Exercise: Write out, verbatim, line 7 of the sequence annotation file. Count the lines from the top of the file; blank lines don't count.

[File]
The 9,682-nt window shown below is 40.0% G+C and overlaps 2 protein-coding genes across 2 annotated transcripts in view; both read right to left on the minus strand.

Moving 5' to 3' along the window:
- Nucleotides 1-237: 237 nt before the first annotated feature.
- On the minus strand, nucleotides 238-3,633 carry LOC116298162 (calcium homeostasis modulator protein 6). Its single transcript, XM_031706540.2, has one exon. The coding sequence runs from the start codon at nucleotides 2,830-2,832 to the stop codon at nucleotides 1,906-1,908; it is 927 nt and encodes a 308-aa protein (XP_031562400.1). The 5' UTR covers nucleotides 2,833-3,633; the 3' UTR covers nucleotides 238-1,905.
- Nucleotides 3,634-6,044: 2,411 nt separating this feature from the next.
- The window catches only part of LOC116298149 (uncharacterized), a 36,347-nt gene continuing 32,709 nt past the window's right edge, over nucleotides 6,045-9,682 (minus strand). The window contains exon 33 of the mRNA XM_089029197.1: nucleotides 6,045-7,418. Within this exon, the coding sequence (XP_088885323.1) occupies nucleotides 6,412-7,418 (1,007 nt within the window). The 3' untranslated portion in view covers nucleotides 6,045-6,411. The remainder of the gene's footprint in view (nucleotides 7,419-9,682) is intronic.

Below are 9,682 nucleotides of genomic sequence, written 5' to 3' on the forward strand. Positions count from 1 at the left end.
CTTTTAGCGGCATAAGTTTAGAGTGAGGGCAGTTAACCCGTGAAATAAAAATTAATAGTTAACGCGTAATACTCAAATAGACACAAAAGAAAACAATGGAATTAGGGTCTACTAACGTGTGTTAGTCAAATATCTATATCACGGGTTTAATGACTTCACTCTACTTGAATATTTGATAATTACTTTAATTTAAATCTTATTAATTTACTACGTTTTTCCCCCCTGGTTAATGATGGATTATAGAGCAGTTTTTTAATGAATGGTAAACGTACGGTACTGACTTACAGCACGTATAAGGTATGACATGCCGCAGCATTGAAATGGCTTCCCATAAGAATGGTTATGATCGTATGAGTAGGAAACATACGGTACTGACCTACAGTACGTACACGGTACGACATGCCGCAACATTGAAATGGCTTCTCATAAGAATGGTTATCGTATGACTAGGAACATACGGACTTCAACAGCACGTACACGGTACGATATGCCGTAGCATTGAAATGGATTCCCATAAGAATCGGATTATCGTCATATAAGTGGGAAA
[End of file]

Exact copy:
Below are 9,682 nucleotides of genomic sequence, written 5' to 3' on the forward strand. Positions count from 1 at the left end.